Booklist Reviews 2015 November #2
Nicholson channels the spirit of Thomas Hardy here, portraying the British novelist and poet as a despairing, bitter old man, living in a dark house in Dorset in the 1920s. This kind of portrait can be either a very good or a very bad thing, depending on how much the reader likes Hardy. In the story, Hardy's gloom is pierced by the prospect of having a gorgeous local actress, with whom he is infatuated, play Tess in a local production of Hardy's novel Tess of the D'Urbervilles. But Hardy fears this infatuation may be his undoing—and so does his second wife, Florence, younger but every bit as bitter as Hardy himself. Hardy's growing passion for the local actress is the focus of the book—a situation reminiscent of Dickens' affair with actress Ellen Ternan, except that Hardy's age and vacillation take away the suspense. The story is told from the points of view of Hardy, Florence, and the actress. Nicholson succeeds in sounding very much like Hardy, with brilliantly realized landscape and settings. The plot, however, lacks the intensity of Hardy's novels. Still, this will prove fascinating for the writer's devotees. Copyright 2014 Booklist Reviews.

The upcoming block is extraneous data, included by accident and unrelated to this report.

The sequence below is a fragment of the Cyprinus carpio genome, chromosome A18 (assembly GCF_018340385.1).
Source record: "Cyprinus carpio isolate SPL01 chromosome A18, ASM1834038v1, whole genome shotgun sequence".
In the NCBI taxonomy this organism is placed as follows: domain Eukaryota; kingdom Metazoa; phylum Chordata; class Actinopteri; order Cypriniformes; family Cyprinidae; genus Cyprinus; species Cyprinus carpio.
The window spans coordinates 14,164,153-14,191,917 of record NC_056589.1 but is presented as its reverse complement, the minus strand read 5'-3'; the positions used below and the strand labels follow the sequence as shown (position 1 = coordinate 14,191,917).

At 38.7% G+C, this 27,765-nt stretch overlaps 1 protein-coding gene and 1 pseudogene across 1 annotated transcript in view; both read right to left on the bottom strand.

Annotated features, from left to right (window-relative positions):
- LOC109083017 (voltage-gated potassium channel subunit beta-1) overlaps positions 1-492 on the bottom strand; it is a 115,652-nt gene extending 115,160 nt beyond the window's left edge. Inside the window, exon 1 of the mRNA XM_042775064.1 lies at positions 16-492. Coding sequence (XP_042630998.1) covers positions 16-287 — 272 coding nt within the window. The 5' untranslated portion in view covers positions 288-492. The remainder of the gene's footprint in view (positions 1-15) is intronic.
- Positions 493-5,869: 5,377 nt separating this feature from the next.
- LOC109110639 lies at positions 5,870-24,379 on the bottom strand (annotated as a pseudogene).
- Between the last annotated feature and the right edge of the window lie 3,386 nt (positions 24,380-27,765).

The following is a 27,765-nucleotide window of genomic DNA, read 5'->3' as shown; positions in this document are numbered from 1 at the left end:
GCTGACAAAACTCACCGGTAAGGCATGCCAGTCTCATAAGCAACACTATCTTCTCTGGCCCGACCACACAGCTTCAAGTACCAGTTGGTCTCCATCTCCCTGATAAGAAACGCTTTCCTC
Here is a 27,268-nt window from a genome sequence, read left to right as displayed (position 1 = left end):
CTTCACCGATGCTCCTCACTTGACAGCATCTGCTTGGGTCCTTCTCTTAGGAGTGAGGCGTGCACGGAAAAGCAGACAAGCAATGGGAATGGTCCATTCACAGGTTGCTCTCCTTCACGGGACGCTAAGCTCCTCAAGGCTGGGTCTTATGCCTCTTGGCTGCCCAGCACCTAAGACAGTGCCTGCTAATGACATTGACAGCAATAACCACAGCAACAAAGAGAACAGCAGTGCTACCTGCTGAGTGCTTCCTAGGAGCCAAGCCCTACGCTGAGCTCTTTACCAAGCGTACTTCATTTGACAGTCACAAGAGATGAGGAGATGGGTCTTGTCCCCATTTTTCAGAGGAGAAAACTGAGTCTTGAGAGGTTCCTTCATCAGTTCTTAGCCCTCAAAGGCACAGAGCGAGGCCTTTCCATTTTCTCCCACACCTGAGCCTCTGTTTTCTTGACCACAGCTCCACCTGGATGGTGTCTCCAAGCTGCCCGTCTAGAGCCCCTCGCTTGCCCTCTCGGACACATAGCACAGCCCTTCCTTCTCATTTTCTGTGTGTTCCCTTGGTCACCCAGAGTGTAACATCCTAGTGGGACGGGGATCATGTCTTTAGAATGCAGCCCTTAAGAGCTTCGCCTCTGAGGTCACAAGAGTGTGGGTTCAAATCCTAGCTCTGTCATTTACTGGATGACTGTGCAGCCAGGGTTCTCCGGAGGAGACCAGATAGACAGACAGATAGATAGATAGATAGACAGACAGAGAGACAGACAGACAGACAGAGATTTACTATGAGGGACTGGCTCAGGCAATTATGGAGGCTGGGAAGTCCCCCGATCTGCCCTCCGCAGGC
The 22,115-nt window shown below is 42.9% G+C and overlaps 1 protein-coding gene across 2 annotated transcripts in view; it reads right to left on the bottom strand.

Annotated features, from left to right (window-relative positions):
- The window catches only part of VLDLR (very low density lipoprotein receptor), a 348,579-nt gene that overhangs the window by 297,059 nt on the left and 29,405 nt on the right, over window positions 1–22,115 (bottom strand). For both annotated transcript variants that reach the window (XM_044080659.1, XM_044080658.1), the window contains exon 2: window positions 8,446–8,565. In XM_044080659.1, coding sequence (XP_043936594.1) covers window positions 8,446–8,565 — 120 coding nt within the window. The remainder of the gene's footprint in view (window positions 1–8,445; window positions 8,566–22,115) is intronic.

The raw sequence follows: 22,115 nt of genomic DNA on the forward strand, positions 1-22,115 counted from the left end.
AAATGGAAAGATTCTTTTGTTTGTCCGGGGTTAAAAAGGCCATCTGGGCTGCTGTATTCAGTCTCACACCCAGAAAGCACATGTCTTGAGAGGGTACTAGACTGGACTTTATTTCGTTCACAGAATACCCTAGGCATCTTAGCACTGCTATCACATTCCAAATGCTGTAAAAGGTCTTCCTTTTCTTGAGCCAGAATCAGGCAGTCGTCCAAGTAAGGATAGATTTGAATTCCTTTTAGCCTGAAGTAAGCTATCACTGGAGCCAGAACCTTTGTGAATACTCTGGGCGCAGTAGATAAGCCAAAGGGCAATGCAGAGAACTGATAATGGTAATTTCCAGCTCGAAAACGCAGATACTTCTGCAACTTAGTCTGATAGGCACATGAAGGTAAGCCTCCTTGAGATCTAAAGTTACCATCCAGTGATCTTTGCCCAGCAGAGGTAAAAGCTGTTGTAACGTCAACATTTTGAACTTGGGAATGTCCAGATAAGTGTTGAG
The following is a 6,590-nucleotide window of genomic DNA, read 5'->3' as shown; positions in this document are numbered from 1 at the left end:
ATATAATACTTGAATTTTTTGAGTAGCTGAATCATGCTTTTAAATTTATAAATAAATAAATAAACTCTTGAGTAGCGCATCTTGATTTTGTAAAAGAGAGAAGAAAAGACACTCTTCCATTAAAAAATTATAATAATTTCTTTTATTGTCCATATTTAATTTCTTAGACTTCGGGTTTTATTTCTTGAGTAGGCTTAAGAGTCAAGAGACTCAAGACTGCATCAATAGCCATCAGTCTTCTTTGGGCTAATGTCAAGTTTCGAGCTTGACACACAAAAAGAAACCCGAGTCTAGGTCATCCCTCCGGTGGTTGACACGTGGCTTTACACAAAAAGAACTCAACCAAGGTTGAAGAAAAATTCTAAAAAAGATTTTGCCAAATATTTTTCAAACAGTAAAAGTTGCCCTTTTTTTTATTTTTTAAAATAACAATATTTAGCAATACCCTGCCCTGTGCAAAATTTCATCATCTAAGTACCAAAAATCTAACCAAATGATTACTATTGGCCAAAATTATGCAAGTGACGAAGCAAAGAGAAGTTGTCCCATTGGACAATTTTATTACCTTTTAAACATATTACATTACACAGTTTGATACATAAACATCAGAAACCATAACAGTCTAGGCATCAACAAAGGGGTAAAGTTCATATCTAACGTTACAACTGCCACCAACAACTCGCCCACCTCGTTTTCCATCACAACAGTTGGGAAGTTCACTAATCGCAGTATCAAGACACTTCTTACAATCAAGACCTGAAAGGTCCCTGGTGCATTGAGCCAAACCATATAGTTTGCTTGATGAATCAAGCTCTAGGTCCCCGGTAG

PW Reviews 2015 October #3
Thomas Hardy fans will be engrossed by Nicholson's fictional account of the true story of Hardy's infatuation, at age 84, with a married 18-year-old amateur actress, Gertie Bugler, playing Tess in the local Corn Exchange production of Tess of the D'Urbervilles. This disconcerting tale is told from three alternating standpoints: Hardy's, Gertie's, and that of Hardy's second wife, Florence. Although the women's narratives are credible and entertaining, Hardy's perspective dominates and captivates through its slow rhythms, antiquated vocabulary, and above all its third-person style featuring natural imagery, meandering syntax, and melancholy observations. In classic Hardy fashion, the novel begins with a rural landscape, zeroes in on the silhouette of an old man walking with his dog, and then reveals that the dog is named Wessex and the old man is the great novelist. Even before Florence has her say, the strains on their marriage are evident, what with Hardy preoccupied by work, memories, and increasingly by Gertie. Hardy invites Gertie to tea when Florence is away, watches Gertie's performance from backstage, keeps a lock of her hair, and imagines eloping. Gertie, meanwhile, imagines a London stage career, while Florence imagines widowhood. As in his two previous novels, Nicholson (The Elephant Keeper) presents an impossible, inappropriate passion. This effort proves most remarkable for its deliciously archaic prose and portrait of the artist as an old man falling in love partly with a girl, partly with the disappearing countryside and lost youth she represents, and mostly with his own creation. (Jan.)[Page ]. Copyright 2015 PWxyz LLC